Jun 27, 2012
Telling the Truth
All the brouha over "the facts" about Obama at the USAF Academy graduation just emphasizes the need to ensure what we report is truth. We do our best to fact-check before we publish. With a respectful nod to Rich Buhler, who best explained: "… One of the good things about the explosion of e-rumors on...
We do our best to fact-check before we publish. With a respectful nod to Rich Buhler, who best explained:
"… One of the good things about the explosion of e-rumors on the internet is that it has caused an enormous number of people to be faced with how much of what's passed along to them is not true. It's jarred a lot of people.
"Ordinarily these things are spread word-of-mouth and maybe we might read or hear something that contradicts it, but for the most part in shared interest groups things will get passed around for a long time and believed to be true. But for a lot of people the fact that they can not only send something instantaneously, but they very often get a response instantaneously from somebody else saying, "Thanks for the email, but that's a hoax," it jars them. They sent it because they really thought it was true.
One of the things that I'm encouraging individuals to do is to pause and think about this and to develop personal rules of evidence. I don't want create a bunch of cynical people, but to realize that a lot of what's passed around just simply is not accurate. And not just on the internet, but for what gets passed around about people at work, and what gets passed around about people in the family, and all the rumors and all the self-serving stories that are damaging to other people.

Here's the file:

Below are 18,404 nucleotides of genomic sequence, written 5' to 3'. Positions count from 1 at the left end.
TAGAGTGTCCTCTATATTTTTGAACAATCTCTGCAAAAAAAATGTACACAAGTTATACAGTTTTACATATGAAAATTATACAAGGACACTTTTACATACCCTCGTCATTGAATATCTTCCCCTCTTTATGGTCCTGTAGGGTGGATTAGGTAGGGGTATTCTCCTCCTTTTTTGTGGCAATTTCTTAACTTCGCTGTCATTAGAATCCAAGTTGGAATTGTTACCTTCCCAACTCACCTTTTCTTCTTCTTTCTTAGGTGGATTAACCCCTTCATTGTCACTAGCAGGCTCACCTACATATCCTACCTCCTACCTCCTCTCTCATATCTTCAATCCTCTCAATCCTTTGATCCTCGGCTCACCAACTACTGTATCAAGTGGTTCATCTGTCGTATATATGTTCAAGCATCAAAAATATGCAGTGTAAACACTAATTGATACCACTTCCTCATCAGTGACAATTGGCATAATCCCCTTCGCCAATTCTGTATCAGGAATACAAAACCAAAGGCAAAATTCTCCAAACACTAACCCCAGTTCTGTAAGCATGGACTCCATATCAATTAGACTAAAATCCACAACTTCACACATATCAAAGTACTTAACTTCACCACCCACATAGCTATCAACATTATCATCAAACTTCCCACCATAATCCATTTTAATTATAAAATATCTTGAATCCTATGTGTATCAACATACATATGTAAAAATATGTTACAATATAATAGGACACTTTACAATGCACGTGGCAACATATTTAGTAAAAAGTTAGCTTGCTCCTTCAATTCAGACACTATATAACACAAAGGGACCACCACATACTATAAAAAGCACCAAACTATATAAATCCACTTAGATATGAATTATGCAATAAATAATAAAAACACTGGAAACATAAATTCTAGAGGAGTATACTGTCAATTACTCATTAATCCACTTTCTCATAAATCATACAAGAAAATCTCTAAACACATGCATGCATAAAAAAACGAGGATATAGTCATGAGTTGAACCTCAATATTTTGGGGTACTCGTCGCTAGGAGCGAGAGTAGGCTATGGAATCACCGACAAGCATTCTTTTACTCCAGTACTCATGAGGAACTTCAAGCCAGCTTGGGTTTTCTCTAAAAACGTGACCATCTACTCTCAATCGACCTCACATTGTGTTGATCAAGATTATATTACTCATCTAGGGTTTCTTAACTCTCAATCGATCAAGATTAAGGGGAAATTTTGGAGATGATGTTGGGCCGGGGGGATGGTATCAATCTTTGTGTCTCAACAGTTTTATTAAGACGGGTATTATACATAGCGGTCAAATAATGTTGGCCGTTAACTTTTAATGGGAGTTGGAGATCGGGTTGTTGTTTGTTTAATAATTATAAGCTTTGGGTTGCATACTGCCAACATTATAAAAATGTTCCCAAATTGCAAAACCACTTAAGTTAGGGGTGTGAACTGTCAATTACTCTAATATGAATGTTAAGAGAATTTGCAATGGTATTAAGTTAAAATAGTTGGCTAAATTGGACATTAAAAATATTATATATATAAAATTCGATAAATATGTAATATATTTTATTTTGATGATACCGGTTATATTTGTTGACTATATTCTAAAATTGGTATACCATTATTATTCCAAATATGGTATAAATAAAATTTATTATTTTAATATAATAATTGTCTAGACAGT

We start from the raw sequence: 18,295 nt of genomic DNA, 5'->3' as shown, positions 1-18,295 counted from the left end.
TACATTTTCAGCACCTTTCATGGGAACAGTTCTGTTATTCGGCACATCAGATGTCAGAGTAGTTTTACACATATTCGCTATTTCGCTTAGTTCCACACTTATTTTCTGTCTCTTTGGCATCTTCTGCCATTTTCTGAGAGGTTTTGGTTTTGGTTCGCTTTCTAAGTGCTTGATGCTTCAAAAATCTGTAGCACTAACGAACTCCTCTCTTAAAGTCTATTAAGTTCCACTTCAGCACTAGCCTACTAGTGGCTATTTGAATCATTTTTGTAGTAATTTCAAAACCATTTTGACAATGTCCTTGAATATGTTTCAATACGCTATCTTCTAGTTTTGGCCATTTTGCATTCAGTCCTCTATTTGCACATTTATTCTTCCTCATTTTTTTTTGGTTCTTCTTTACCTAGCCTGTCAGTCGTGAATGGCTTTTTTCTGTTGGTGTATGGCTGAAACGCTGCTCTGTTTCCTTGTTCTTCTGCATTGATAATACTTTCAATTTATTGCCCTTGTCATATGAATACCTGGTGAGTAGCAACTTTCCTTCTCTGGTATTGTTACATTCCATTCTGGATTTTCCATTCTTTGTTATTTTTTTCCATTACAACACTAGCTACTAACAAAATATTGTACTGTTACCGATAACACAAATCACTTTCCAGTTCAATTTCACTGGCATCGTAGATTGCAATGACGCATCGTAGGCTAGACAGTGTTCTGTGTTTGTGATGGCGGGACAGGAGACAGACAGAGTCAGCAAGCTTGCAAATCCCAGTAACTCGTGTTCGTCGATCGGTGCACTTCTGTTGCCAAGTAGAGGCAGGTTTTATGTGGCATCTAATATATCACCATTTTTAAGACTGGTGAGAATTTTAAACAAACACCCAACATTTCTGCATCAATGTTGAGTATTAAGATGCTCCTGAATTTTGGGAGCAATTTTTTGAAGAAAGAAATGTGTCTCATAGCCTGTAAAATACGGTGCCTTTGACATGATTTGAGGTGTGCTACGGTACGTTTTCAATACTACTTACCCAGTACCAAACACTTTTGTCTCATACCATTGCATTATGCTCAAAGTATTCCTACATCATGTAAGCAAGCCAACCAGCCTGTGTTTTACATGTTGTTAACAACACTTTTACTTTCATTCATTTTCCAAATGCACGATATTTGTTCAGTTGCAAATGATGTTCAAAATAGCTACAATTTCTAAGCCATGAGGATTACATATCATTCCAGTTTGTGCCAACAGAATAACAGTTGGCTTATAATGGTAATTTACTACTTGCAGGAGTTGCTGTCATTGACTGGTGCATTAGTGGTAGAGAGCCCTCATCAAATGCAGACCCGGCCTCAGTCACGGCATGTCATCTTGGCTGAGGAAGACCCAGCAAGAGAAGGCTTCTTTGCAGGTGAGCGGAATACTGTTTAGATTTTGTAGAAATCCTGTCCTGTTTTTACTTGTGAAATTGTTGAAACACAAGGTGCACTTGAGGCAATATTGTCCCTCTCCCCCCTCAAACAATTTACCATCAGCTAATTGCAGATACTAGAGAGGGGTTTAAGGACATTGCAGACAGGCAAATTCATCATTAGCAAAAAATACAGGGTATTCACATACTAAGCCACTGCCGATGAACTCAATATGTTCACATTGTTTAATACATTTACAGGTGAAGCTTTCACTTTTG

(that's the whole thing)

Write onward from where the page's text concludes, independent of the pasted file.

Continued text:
I suggest for example that we ought to try, and none of us is going to be perfect at this, but just to love the Truth. Just to love the satisfaction that we nudged at least as close to it as we possibly can.
And maybe that we'll come up with some personal standards that, "You know what, if it doesn't seem to have a good first hand source, why should I even pass it on to anybody else?" That's really scriptural! The scriptural standard is to let every fact be established by the testimony of two witnesses, that is, when there are facts that are going to determine somebody's guilt or innocence. So really the bottom line is to hopefully participate in helping encourage people to realize this, make some personal choices, and not to damage people with information that may not be true.
The other thing that I tell people is that when they click that mouse to send an email, they have become a publisher. They have published on the largest publishing entity that has ever existed.
If we are unhappy that our news outlets are not reporting the truth, then it is incumbent upon us ALL to do our best to pass along only factually correct information — we all know the truth is ALARMING ENOUGH all on its own!
We appreciate that as time marches on, more and more facts and details become evident about any incident such as this.
Our-Voices-Arkansas has its "personal rules of evidence." We typically fact-check over several sources and are committed to Telling the Truth. We'll do even better in the future.
Let us know if you see it differently!